While my car is VOR, I have been looking for other areas to work on, like I really need that. Now, consider my TR6 is a driver and not a trailer queen, there are many, many areas that need attention. Now that the engine is laying patiently on the garage floor, I put a strong flashlight on everyone's favorite, the infamous battery tray shelf. I have the area coated with POR15-like material (PPG) and saw where there was a small crack around the two hold-down posts that affix the battery to the shelf. Got my trusty razor blade scraper out and I"ll be darn, rust. I end up removing all paint from the entire battery area. Took 2 days (intermittent) of scraping, pounding, chemical-peeling, finally got down to shiny, albeit ragged, metal. Still structurally sound metal. I phosphoric acid treat, red lead prime, will seal the seam and top coat (this time black, remember - restomod). It NEVER ends.

prb51
01-22-2007, 05:27 AM
Aero,
I restored a driver MBz 190 sl some years ago that had rust and minor pinholes in the unibody floors yet you could stand on them without a problem.
I used the POR 15 black on the entire interior tub and a fine mesh fiberglass with the POR 15 on the floorboards. I sold the vehicle but in the 4 years I owned it the treated areas looked like the day I finished them. The POR 15 totally coats and permeates the mesh and makes it hard as a rock. I never had any further rust issues and if you got fancy and 'finished' the area with a filler it would look stock.

Twosheds
01-22-2007, 08:51 AM
Alan, I had the same problem in my TR3 floorboards and I patched the rust holes with scrap aircraft aluminum and pop rivets as a temporary repair.

That was 15 years ago and the repair is still there.

As my A&P school instructor used to say, "There's nothing so permanent as a temporary repair."

Tinster
01-22-2007, 09:36 AM
There are quite a few excellent metal to metal
adhesive "weld" materials that produce a structural
strength bond as well as a bit of flex that most
epoxy's lack. The auto and aircraft industry are
both already using these products in place of welds.
Google search, you'll find several.

It is possible to use these adhesives after a decent
cleaning, phos. etching and trimming away obvious cancer areas. The existing surface does NOT have to be mirror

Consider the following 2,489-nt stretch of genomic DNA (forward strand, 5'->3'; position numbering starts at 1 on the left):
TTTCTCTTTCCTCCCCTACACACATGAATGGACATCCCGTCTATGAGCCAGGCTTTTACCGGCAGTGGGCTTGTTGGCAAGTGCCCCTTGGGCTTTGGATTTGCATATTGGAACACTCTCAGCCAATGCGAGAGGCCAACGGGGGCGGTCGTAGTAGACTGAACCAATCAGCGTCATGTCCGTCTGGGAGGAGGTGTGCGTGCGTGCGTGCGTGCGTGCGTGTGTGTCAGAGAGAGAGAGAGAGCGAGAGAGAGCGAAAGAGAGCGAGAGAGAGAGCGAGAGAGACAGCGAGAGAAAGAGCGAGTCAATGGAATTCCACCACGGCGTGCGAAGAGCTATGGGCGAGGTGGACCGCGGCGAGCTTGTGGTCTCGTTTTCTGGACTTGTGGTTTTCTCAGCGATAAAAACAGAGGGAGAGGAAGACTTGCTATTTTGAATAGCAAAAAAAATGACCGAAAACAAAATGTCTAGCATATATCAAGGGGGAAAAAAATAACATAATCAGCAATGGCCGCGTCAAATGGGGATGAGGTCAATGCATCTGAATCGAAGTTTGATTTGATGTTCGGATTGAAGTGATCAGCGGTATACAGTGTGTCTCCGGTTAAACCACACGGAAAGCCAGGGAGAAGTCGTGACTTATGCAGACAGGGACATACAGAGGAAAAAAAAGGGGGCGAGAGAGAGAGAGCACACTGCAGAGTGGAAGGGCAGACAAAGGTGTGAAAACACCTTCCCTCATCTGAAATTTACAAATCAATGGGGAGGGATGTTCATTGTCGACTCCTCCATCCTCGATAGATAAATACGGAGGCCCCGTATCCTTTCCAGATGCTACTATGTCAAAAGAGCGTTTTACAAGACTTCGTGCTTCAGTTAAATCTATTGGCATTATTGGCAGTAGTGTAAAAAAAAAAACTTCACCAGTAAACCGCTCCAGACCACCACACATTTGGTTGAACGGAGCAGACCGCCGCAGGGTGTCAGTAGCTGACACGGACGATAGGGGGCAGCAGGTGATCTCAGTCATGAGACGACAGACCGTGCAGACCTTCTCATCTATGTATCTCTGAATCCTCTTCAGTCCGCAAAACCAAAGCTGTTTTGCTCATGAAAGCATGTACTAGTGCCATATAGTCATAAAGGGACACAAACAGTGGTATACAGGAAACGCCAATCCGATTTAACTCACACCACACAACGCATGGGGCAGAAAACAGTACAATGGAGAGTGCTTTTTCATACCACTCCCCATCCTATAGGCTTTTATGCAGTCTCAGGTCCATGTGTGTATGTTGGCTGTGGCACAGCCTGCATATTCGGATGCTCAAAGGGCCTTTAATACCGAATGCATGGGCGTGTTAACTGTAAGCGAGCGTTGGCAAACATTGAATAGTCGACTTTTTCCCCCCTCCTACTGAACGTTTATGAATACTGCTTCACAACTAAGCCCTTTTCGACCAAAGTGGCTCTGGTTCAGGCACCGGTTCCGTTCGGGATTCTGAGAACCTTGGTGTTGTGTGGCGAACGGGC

bright or machined metal flat.

It intend to do my floors in this fashion with
18 Ga sheet metal. I will install a few perimeter edge
rivets while the adhesive cures, because I'm an old
geezer and that would make me feel safer. Then I will
follow Bill's advice concerning primer and painting.

PS: Several of these metal to metal products can be
machined and of course they can be sanded.

dale

YankeeTR
01-22-2007, 10:35 AM
Aero,
I restored a driver MBz 190 sl some years ago that had rust and minor pinholes in the unibody floors yet you could stand on them without a problem.
I used the POR 15 black on the entire interior tub and a fine mesh fiberglass with the POR 15 on the floorboards. I sold the vehicle but in the 4 years I owned it the treated areas looked like the day I finished them. The POR 15 totally coats and permeates the mesh and makes it hard as a rock. I never had any further rust issues and if you got fancy and 'finished' the area with a filler it would look stock.

I agree...you'll never have a delamination problem with POR-15 and fiberglass mesh on a properly prepared surface..

Joe_Pinehill
01-22-2007, 12:52 PM
the car wont dissolve overnight, so I agree with the post about waiting till warm weather.

I had the same problem, though a larger area. I cut out the area, and welded 18 gauge stock sheet metal, applied seam sealer, primed and painted. A functional repair.

You might used Phosporic acid, to remove all rust, then treat with POR or Extend.